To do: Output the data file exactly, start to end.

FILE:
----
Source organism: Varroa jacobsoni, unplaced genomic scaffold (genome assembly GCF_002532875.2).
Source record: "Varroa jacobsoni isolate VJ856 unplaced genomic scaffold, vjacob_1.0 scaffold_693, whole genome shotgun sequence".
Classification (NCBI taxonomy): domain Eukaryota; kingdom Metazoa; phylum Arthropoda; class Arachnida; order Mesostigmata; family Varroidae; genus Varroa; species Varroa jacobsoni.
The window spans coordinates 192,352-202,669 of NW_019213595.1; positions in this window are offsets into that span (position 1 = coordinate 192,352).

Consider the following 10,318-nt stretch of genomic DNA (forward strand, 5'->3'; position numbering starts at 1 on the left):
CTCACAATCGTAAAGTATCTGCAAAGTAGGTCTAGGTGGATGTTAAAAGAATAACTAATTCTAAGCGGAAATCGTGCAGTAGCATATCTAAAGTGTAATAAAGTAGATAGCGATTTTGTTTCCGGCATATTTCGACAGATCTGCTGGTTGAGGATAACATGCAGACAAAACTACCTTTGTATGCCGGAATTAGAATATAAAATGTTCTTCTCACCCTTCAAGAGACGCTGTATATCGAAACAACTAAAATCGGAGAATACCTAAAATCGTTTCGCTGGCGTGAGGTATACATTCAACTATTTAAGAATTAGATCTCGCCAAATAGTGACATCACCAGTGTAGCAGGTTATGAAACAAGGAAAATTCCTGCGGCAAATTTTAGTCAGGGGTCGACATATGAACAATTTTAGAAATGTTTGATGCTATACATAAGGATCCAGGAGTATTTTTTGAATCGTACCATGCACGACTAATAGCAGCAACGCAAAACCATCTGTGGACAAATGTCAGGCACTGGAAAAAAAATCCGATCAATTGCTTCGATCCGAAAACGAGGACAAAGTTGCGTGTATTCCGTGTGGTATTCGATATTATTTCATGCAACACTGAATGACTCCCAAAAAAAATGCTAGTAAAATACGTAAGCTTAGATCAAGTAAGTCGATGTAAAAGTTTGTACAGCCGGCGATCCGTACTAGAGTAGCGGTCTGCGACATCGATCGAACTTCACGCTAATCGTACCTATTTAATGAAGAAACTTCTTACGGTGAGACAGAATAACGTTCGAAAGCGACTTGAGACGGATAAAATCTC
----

Source organism: Varroa jacobsoni, unplaced genomic scaffold (genome assembly GCF_002532875.2).
Source record: "Varroa jacobsoni isolate VJ856 unplaced genomic scaffold, vjacob_1.0 scaffold_693, whole genome shotgun sequence".
Classification (NCBI taxonomy): domain Eukaryota; kingdom Metazoa; phylum Arthropoda; class Arachnida; order Mesostigmata; family Varroidae; genus Varroa; species Varroa jacobsoni.
The window spans coordinates 192,352-202,669 of NW_019213595.1; positions in this window are offsets into that span (position 1 = coordinate 192,352).

Consider the following 10,318-nt stretch of genomic DNA (forward strand, 5'->3'; position numbering starts at 1 on the left):
CTCACAATCGTAAAGTATCTGCAAAGTAGGTCTAGGTGGATGTTAAAAGAATAACTAATTCTAAGCGGAAATCGTGCAGTAGCATATCTAAAGTGTAATAAAGTAGATAGCGATTTTGTTTCCGGCATATTTCGACAGATCTGCTGGTTGAGGATAACATGCAGACAAAACTACCTTTGTATGCCGGAATTAGAATATAAAATGTTCTTCTCACCCTTCAAGAGACGCTGTATATCGAAACAACTAAAATCGGAGAATACCTAAAATCGTTTCGCTGGCGTGAGGTATACATTCAACTATTTAAGAATTAGATCTCGCCAAATAGTGACATCACCAGTGTAGCAGGTTATGAAACAAGGAAAATTCCTGCGGCAAATTTTAGTCAGGGGTCGACATATGAACAATTTTAGAAATGTTTGATGCTATACATAAGGATCCAGGAGTATTTTTTGAATCGTACCATGCACGACTAATAGCAGCAACGCAAAACCATCTGTGGACAAATGTCAGGCACTGGAAAAAAAATCCGATCAATTGCTTCGATCCGAAAACGAGGACAAAGTTGCGTGTATTCCGTGTGGTATTCGATATTATTTCATGCAACACTGAATGACTCCCAAAAAAAATGCTAGTAAAATACGTAAGCTTAGATCAAGTAAGTCGATGTAAAAGTTTGTACAGCCGGCGATCCGTACTAGAGTAGCGGTCTGCGACATCGATCGAACTTCACGCTAATCGTACCTATTTAATGAAGAAACTTCTTACGGTGAGACAGAATAACGTTCGAAAGCGACTTGAGACGGATAAAATCTC